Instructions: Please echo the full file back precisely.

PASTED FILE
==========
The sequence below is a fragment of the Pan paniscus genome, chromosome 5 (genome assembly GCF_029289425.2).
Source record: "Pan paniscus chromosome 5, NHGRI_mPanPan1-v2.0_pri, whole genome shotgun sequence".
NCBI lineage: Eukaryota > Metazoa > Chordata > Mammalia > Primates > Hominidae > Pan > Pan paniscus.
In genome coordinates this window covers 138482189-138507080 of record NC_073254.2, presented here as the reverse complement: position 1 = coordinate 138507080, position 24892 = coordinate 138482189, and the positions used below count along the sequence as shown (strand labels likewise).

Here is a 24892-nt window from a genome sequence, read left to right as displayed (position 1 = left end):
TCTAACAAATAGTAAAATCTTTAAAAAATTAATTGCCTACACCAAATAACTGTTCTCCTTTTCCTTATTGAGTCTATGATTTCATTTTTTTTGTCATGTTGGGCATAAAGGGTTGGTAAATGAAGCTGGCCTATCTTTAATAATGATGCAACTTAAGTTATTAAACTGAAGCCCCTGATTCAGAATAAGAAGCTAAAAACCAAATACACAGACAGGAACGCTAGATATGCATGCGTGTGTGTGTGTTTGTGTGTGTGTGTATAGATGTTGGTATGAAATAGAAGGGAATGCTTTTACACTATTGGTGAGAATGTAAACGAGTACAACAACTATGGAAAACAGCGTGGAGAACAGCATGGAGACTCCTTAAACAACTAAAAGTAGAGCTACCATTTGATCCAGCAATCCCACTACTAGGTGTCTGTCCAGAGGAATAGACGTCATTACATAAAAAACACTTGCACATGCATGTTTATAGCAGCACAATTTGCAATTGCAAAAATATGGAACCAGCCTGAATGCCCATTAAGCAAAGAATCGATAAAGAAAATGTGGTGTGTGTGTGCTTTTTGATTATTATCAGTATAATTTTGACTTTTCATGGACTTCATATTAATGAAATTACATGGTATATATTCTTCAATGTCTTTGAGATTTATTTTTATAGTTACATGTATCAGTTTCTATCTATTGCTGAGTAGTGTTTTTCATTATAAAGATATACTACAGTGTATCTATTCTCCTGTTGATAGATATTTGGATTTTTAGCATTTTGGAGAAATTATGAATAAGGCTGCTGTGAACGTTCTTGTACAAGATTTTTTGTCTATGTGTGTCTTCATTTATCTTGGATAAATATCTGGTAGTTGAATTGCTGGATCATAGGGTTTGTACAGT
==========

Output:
The sequence below is a fragment of the Pan paniscus genome, chromosome 5 (genome assembly GCF_029289425.2).
Source record: "Pan paniscus chromosome 5, NHGRI_mPanPan1-v2.0_pri, whole genome shotgun sequence".
NCBI lineage: Eukaryota > Metazoa > Chordata > Mammalia > Primates > Hominidae > Pan > Pan paniscus.
In genome coordinates this window covers 138482189-138507080 of record NC_073254.2, presented here as the reverse complement: position 1 = coordinate 138507080, position 24892 = coordinate 138482189, and the positions used below count along the sequence as shown (strand labels likewise).

Here is a 24892-nt window from a genome sequence, read left to right as displayed (position 1 = left end):
TCTAACAAATAGTAAAATCTTTAAAAAATTAATTGCCTACACCAAATAACTGTTCTCCTTTTCCTTATTGAGTCTATGATTTCATTTTTTTTGTCATGTTGGGCATAAAGGGTTGGTAAATGAAGCTGGCCTATCTTTAATAATGATGCAACTTAAGTTATTAAACTGAAGCCCCTGATTCAGAATAAGAAGCTAAAAACCAAATACACAGACAGGAACGCTAGATATGCATGCGTGTGTGTGTGTTTGTGTGTGTGTGTATAGATGTTGGTATGAAATAGAAGGGAATGCTTTTACACTATTGGTGAGAATGTAAACGAGTACAACAACTATGGAAAACAGCGTGGAGAACAGCATGGAGACTCCTTAAACAACTAAAAGTAGAGCTACCATTTGATCCAGCAATCCCACTACTAGGTGTCTGTCCAGAGGAATAGACGTCATTACATAAAAAACACTTGCACATGCATGTTTATAGCAGCACAATTTGCAATTGCAAAAATATGGAACCAGCCTGAATGCCCATTAAGCAAAGAATCGATAAAGAAAATGTGGTGTGTGTGTGCTTTTTGATTATTATCAGTATAATTTTGACTTTTCATGGACTTCATATTAATGAAATTACATGGTATATATTCTTCAATGTCTTTGAGATTTATTTTTATAGTTACATGTATCAGTTTCTATCTATTGCTGAGTAGTGTTTTTCATTATAAAGATATACTACAGTGTATCTATTCTCCTGTTGATAGATATTTGGATTTTTAGCATTTTGGAGAAATTATGAATAAGGCTGCTGTGAACGTTCTTGTACAAGATTTTTTGTCTATGTGTGTCTTCATTTATCTTGGATAAATATCTGGTAGTTGAATTGCTGGATCATAGGGTTTGTACAGT